People have organised extraordinary flash mobs over recent years – pillow fights… nude gatherings… and we are now in the era of flash protests.
In the past it wasn't easy for scattered but angry people to find each other and organise micro protests. They now can.
The action by UKuncut against Vodafone and Top Shop in recent weeks were the early manifestations of what might be a wave of unconventional protests that could have big but unpredictable effects.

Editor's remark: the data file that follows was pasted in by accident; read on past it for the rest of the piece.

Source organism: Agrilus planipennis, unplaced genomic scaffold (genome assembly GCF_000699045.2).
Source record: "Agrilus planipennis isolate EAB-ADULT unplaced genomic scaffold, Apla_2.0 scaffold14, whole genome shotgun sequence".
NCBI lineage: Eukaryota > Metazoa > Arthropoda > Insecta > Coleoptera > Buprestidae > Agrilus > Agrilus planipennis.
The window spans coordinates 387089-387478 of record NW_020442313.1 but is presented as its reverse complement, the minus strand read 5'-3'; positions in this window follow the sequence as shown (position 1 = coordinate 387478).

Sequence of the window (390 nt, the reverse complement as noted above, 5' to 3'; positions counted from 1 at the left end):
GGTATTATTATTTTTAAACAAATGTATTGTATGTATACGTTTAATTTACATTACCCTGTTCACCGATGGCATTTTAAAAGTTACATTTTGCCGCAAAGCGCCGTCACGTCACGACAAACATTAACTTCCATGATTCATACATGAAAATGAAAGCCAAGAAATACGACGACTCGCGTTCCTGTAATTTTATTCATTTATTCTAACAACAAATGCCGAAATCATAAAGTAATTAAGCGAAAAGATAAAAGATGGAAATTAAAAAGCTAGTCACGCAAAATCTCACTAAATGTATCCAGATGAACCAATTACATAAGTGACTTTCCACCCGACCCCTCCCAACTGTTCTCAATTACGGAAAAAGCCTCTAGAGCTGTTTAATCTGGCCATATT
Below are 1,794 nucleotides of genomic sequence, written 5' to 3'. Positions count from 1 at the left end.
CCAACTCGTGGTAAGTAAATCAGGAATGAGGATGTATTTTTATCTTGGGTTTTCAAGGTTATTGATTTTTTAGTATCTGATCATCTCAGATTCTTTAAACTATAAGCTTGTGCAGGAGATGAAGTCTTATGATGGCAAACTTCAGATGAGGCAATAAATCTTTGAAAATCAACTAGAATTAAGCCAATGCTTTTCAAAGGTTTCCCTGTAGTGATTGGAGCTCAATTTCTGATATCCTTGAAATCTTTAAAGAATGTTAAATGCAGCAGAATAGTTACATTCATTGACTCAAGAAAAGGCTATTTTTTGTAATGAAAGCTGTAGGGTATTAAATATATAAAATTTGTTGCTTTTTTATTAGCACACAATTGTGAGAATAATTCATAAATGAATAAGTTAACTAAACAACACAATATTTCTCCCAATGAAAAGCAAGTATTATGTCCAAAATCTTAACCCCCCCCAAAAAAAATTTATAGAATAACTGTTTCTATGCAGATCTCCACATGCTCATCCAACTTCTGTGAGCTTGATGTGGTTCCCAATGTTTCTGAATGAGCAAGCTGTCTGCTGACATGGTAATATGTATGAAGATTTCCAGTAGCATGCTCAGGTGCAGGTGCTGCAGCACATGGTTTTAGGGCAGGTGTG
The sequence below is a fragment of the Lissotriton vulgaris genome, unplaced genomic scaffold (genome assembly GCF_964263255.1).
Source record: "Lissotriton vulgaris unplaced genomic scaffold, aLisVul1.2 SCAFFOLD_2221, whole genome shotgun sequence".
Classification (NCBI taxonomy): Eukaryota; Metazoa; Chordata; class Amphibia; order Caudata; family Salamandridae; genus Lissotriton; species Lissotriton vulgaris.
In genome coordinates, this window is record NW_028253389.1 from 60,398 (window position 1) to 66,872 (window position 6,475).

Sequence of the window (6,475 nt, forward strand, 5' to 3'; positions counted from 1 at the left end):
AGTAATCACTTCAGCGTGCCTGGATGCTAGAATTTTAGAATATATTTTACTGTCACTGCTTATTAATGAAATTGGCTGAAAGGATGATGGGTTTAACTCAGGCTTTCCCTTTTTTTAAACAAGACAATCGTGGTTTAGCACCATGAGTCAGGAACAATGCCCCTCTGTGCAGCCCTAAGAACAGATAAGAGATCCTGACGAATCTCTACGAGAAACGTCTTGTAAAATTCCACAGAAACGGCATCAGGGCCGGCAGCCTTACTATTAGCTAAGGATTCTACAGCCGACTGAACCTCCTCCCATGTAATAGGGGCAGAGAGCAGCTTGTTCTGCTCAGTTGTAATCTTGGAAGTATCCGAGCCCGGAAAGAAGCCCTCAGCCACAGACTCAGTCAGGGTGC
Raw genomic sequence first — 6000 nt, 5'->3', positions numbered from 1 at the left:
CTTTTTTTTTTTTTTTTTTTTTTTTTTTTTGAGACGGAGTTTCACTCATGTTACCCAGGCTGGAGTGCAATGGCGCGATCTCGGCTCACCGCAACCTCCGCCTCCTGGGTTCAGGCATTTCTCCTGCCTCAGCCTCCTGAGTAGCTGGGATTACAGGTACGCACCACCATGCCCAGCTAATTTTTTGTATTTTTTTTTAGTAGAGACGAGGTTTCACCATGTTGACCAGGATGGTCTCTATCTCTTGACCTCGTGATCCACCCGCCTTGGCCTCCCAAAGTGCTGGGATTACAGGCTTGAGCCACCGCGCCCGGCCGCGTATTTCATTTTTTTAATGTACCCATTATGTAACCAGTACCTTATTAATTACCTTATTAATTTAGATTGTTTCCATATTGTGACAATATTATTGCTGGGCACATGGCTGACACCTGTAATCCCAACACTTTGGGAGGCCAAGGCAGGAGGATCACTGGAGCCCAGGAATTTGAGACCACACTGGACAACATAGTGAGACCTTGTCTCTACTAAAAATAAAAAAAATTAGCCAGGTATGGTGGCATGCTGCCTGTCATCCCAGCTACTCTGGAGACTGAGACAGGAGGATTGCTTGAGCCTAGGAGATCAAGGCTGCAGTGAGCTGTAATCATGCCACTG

Ian Birrell has written about the phenomena in today's Evening Standard:
"A small group can make a sudden and dramatic impact. A long tail effect is visible, in which scatterings of isolated people can join forces in a way that would have been difficult before the internet, linked by social networking and amplified by Twitter. This is potentially revolutionary. It could reinvigorate political discourse, making politicians more accountable just as the internet is making businesses more accountable to consumers. Or it could disrupt and destabilise politics, just as WikiLeaks is doing to diplomacy, giving small unrepresentative groups the power to cause chaos."
I hope the police and intelligence services are keeping an eye on all of this.